CMU would not comment about the Uber partnership for this article, but issued a statement saying the center had a “bright future.”
At an Intelligent Transportation Systems gathering in Pittsburgh last week, Andrew Moore, dean of CMU’s school of computer science, noted the Carnegie Robotics Institute had recently hired its 50th person. After his panel discussion, Mr. Moore declined to comment about Uber. It’s worth noting Mr. Moore was one of those early hires by Google Pittsburgh; he left CMU in 2006, but returned to the school in 2014.
John Bares, who had been director of the NREC for 13 years until departing in 2010 to start Carnegie Robotics and is now head of the Uber Advanced Technologies Center, said after the panel discussion that he was not bothered by the portrayal of Uber taking advantage of CMU, because it’s not the reality.
“The goal of this university has been to build companies and startups,” he said. “Every startup takes people from academia.”
He said while it might be harder in the short term for the school’s robotics center to hire while Uber is still hiring since academia typically pays less than the private sector, in the long term it's going to benefit everyone.
“Uber is interested in connecting with CMU on all levels,” Mr. Bares said. He declined to give specifics about what more might be on the horizon. “But Pittsburgh needs to get ready. We’re going to do fantastic things here.”
NREC functions similarly to technology transfer offices at other universities, working to bridge the gap between research and commercialization. It hasn’t always been as traditional as some of its counterparts at other universities.
“People need to understand that NREC was always the cutting edge of commercialization,” said Marc Malandro, founding director of the Innovation Institute at the University of Pittsburgh, which oversees the university’s technology commercialization efforts. “They wanted to make stuff people could use.”
Mr. Malandro said any research university that takes federal funding is required to have some version of a technology transfer office, and the government expects some return on its investment, whether it’s a product or a drug or an algorithm.
One motivation for Uber hiring staff away from the robotics center could be a desire to have more control over the technology it produces for driverless cars, rather than sharing it with CMU and the government, he said.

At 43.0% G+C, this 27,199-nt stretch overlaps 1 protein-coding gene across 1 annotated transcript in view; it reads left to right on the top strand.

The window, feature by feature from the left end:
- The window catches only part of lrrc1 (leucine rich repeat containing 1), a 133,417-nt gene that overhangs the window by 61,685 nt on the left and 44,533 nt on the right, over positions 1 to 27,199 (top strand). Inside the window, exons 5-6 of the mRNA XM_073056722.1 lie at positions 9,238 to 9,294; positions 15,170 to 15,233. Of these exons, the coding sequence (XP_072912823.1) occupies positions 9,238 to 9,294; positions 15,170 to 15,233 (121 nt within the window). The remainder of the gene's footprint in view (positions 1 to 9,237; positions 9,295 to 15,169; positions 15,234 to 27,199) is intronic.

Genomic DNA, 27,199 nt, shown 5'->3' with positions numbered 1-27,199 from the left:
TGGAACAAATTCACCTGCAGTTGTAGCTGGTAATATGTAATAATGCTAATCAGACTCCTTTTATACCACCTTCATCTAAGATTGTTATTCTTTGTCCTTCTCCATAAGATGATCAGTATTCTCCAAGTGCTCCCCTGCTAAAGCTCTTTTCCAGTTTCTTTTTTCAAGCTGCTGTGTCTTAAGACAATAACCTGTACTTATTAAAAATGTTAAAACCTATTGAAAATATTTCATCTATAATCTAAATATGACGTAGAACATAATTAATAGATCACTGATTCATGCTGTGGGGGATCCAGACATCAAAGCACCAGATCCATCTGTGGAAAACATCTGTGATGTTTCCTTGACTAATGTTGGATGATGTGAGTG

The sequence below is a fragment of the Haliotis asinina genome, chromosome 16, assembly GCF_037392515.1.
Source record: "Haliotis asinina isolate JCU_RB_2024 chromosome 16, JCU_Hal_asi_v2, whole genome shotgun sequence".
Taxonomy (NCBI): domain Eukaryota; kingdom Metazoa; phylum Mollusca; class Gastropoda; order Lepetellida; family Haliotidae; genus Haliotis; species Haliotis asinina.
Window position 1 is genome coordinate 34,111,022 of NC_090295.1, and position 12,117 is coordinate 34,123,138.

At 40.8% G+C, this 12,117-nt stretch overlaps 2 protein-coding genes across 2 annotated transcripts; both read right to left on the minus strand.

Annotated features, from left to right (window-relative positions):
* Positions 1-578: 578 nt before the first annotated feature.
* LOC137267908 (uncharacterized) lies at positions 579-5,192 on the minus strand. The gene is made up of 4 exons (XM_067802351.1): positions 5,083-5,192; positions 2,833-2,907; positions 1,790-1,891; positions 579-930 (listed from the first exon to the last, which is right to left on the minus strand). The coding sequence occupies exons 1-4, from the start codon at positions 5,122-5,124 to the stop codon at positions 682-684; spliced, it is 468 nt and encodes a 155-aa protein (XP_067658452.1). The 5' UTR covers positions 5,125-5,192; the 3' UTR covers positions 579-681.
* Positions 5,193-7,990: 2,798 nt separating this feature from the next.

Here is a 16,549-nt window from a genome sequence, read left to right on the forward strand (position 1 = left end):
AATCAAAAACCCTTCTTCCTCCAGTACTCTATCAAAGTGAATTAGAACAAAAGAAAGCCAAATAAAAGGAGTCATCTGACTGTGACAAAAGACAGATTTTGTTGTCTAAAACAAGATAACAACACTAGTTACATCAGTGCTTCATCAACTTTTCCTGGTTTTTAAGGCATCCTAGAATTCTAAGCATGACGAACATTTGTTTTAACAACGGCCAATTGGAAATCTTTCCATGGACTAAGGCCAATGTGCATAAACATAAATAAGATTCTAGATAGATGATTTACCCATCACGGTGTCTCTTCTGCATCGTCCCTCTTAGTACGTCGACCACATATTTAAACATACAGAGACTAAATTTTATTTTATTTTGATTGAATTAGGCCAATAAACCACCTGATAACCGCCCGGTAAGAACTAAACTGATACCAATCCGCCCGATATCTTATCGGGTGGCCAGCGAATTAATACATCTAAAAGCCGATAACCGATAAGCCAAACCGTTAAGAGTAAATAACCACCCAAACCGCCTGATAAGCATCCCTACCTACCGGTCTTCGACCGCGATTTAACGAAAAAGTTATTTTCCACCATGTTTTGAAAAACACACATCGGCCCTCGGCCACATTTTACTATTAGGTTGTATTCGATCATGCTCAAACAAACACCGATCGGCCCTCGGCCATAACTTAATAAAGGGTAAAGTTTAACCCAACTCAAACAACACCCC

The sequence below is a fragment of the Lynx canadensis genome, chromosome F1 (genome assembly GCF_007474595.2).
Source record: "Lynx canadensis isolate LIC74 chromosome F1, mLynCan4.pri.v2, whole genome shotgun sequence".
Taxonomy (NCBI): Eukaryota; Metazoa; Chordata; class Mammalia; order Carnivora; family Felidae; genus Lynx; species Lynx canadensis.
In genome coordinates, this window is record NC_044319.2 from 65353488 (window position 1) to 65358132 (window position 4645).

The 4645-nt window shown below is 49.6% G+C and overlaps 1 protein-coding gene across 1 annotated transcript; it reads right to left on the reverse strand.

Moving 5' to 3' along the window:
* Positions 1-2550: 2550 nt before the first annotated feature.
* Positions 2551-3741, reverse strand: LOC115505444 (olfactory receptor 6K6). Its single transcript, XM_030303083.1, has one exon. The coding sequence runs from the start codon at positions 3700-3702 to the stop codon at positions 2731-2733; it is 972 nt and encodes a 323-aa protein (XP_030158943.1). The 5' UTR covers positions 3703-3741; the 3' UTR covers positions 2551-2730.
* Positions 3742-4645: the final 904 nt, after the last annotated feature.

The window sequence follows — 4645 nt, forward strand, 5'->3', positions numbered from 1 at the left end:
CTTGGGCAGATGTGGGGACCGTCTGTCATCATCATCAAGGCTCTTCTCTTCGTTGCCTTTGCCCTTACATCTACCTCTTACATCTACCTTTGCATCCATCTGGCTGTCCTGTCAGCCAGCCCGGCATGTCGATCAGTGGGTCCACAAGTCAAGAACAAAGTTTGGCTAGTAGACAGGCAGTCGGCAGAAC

He pointed out that pharmaceutical companies that partner with universities still do a lot of discovery work internally, and regularly hire university researchers to that end.
The amount of time it can take to bring an idea from concept to commercialization, particularly in the life sciences realm, can be daunting, Mr. Malandro added.
Some of the concepts Pitt’s tech transfer office has brought to market only happened after a lengthy regulatory process, including a drug that helps with Alzheimer’s research, and the ALung tehcnology used to help lung transplant patients.
By contrast, Uber, which celebrated its five-year anniversary last week has rocketed to global reach. Along with its quick ascent and deep pockets, Uber presented a way for NREC to realize a shared vision of driverless cars, which had to be a very attractive option, Mr. Malandro said.
Ms. Russo noted that if a company the size of Uber had hired away personnel from the Massachusetts Institute of Technology or CalTech, it would have been viewed as the normal cycle of things.
But the fact that it happened in Pittsburgh puts employers on notice, she said.
“What this tells companies is, ‘I have a world-class organization and I’ve got to be even more clever if I want to retain people, because they have more opportunities now,’ ” Ms. Russo said.
Kim Lyons: email@example.com or 412-263-1241